- Who is a qualified individual with a disability.
- Requirements to provide appropriate modifications to policy, process and procedure as well as academic adjustments under the concepts of:
- Fundamental alteration
- Undue Burden
- Direct Threat
- Highly regulated topics such as:
- Pre-admission inquiries of disability status
- Equally effective communication
- Service Animals
- Which participants and what programs, activities and services offered are covered by the applicable laws and regulations.
- Requirements to provide a timely grievance procedure.
- Demonstrate the ability to carry out the various elements involved in the basic operations of a Disability Resource office within a post-secondary education environment including:
- Procedures for Self-Identification as a person with a disability and requesting modifications to policies, procedures and processes or academic aids and adjustments.
- Applying appropriate methods and standards for determining who is a qualified individual with a disability
- Applying appropriate methods for, and determining when, a request for accommodation is supported. This is achieved through analysis of each request under the concepts of:
- Fundamental Alteration
- Undue Burden
- Processes for notifying students of approved accommodations.
- Processes for notifying faculty of a student’s disability status and approved accommodations.
- Providing training for Faculty, Students and other stakeholders on office procedures and operations.
- Implementation of accommodations for exam administration.
- Operating a program for alternative format production of instructional materials.
- Provision of Assistive Technology.
- Implementation of grievance procedures.
- Understand and apply the theories and methods within disability studies to inform actions and communication in a post-secondary education environment, including:
- Exploration of the contemporary and professional concepts of disability.
- How disability is currently framed in society.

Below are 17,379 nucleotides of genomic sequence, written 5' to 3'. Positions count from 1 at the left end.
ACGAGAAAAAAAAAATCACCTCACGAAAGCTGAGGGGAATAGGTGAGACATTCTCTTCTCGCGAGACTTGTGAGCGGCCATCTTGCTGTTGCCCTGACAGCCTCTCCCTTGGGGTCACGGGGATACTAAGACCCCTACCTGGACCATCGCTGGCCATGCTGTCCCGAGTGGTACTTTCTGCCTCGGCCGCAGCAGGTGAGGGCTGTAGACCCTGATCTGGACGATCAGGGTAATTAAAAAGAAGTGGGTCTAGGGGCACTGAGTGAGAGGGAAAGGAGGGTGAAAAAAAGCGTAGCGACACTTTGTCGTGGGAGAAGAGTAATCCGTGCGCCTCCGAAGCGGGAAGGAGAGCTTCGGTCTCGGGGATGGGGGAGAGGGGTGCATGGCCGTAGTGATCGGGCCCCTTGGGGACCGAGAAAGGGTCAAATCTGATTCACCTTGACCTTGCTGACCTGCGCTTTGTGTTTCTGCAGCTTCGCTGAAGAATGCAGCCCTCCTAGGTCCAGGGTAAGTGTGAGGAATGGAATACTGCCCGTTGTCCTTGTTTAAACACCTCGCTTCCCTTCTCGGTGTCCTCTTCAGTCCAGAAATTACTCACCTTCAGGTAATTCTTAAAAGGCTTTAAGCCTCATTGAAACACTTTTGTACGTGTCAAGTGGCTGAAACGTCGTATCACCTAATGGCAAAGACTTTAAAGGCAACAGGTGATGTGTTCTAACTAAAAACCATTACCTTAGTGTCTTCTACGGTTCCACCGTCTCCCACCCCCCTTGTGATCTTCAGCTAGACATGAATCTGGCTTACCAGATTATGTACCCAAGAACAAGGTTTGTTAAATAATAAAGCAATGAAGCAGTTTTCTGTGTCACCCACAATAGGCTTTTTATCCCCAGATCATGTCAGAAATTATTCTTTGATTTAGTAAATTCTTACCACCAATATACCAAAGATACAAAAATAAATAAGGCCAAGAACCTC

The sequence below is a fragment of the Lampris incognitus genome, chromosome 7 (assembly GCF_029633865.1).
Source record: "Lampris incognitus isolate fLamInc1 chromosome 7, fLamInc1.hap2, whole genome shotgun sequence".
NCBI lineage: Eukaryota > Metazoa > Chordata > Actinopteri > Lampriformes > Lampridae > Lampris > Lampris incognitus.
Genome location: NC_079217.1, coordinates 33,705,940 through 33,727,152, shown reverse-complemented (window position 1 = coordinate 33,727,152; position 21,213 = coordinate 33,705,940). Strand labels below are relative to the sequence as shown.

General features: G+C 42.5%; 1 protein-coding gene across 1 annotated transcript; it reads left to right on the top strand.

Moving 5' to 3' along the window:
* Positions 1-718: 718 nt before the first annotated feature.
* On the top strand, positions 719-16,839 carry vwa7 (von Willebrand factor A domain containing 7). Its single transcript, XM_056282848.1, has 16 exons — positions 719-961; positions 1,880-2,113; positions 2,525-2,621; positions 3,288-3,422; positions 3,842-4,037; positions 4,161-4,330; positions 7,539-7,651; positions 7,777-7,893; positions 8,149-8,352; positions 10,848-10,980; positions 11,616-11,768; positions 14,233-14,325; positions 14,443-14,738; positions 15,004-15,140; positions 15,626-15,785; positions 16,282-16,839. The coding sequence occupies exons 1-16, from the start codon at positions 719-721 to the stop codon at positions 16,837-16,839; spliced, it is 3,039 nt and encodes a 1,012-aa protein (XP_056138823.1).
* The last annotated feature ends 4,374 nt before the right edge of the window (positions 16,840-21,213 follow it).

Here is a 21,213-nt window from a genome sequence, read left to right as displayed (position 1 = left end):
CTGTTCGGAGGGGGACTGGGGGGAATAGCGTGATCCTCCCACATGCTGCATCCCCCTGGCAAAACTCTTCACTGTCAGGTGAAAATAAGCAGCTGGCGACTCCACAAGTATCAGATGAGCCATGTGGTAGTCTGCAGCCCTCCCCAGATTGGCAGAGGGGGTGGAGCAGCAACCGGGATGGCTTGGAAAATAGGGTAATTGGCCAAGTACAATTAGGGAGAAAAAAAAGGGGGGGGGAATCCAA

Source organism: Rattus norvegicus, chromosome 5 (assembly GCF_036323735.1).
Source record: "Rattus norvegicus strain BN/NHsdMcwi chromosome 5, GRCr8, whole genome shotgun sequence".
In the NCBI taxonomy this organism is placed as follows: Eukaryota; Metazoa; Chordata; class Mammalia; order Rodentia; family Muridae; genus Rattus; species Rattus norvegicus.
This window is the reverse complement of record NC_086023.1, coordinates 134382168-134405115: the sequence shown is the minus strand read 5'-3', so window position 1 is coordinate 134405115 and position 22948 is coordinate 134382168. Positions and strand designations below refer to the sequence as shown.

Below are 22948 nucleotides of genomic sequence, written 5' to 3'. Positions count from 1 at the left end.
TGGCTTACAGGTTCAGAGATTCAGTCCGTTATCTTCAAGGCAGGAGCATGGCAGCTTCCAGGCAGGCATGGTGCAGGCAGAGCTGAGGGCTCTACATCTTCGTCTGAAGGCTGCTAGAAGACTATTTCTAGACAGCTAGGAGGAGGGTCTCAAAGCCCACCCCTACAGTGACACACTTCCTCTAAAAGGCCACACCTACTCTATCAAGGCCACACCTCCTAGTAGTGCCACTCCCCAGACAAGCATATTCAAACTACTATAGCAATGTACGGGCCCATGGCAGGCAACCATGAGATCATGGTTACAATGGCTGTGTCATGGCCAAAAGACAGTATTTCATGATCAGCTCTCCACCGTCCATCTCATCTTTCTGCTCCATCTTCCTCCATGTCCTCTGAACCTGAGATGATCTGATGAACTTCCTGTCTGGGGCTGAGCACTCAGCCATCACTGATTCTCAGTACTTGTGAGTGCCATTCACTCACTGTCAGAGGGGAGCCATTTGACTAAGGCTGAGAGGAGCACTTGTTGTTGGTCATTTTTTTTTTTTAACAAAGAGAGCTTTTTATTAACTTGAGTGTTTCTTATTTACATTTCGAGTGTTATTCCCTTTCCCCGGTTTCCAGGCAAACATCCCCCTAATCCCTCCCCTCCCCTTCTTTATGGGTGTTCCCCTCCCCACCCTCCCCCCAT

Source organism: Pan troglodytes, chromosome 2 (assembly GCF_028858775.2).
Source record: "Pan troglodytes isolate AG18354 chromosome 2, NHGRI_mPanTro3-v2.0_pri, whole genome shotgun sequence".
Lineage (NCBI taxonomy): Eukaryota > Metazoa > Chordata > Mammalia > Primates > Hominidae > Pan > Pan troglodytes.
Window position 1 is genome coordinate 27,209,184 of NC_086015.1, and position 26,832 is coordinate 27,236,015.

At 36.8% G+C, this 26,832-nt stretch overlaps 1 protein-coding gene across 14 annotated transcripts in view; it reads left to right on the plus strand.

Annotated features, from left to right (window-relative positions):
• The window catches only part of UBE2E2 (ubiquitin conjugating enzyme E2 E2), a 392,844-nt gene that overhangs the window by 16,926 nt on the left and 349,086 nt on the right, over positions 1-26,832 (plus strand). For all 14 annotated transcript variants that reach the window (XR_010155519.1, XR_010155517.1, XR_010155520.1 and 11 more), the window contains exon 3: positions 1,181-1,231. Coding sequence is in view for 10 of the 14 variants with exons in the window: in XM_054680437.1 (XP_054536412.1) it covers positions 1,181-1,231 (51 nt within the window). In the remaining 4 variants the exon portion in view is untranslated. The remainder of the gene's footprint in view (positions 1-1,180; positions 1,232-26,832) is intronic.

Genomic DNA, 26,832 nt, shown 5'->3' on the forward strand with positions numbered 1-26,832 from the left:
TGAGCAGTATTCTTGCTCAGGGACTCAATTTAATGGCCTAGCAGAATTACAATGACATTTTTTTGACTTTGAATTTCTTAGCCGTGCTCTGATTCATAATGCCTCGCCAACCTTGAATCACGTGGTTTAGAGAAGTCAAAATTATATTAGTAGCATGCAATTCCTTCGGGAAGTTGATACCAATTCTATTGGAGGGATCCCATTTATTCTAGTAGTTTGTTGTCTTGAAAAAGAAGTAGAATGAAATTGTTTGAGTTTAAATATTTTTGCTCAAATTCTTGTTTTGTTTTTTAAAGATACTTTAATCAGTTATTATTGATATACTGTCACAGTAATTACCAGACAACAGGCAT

- How conscious and unconscious biases effect service provision.
- How these elements shape personal and professional ideas.
Details Accordion Closed
Additional Admission Requirements
- Admission requirements over and above admission to NAU are required.
- NAU graduate online application is required for all programs. Details on admission requirements are included in the online application.
- Undergraduate degree from a regionally accredited institution.
- Grade Point Average (GPA) of 3.00 (scale is 4.00 = "A"), or the equivalent.
- Admission to many graduate programs is on a competitive basis, and programs may have higher standards than those established by the Graduate College.
- For details on graduate admission policies, please visit the Graduate Admissions Policy.
- International applicants have additional admission requirements. Please see the International Graduate Admissions Policy.
Individual program admission requirements include:
- Resume or curriculum vitae
- Letter of application
This certificate may be pursued and completed concurrently with a degree program or as a stand-alone certificate. Under both circumstances, federal financial aid can be used for this certificate.
Be aware that some courses may have prerequisites that you must also take. For prerequisite information, click on the course or see your advisor.
Legal Foundations for Disability Resource Specialists
Provide a comprehensive introduction to postsecondary student disability law, including the requirements of the Americans with Disabilities Act, Section 504 of the Rehabilitation Act of 1973, and the Fair Housing Act. The class will provide students with a series of comprehensive frameworks, “analytical paradigms,” and procedural tools for addressing the broad range of questions and situations they are likely to encounter. (3 credits)
Management of a Disability Resource Office
This course will provide a comprehensive introduction to the essential tasks and methods for managing and administering a disability resources program. The course will cover all aspects of the self-identification, eligibility, and accommodation determination process. It will also cover processes for faculty notification and implementation of accommodations as well as exam administration, alternative format production, and other essential program responsibilities. (3 credits)
Disability Studies: Interdisciplinary Perspectives
This course will situate disability along with other community and identity experiences. It will relate to professional practice by exploring how our positions may impact building authentic relationships with disabled students and how they may represent disability to campus audiences. It will explore how these dynamics impact contemporary and professional concepts of disability. Borrowing from disability studies and disability history, this course will look at how disability is currently framed in society, explore conscious and unconscious biases about disability, and consider how these ideas may shape our personal and professional ideas. (3 credits)
Application of theory, skills, and knowledge of disability resource office leaders, implemented in direct public or private human service settings. (3 credits)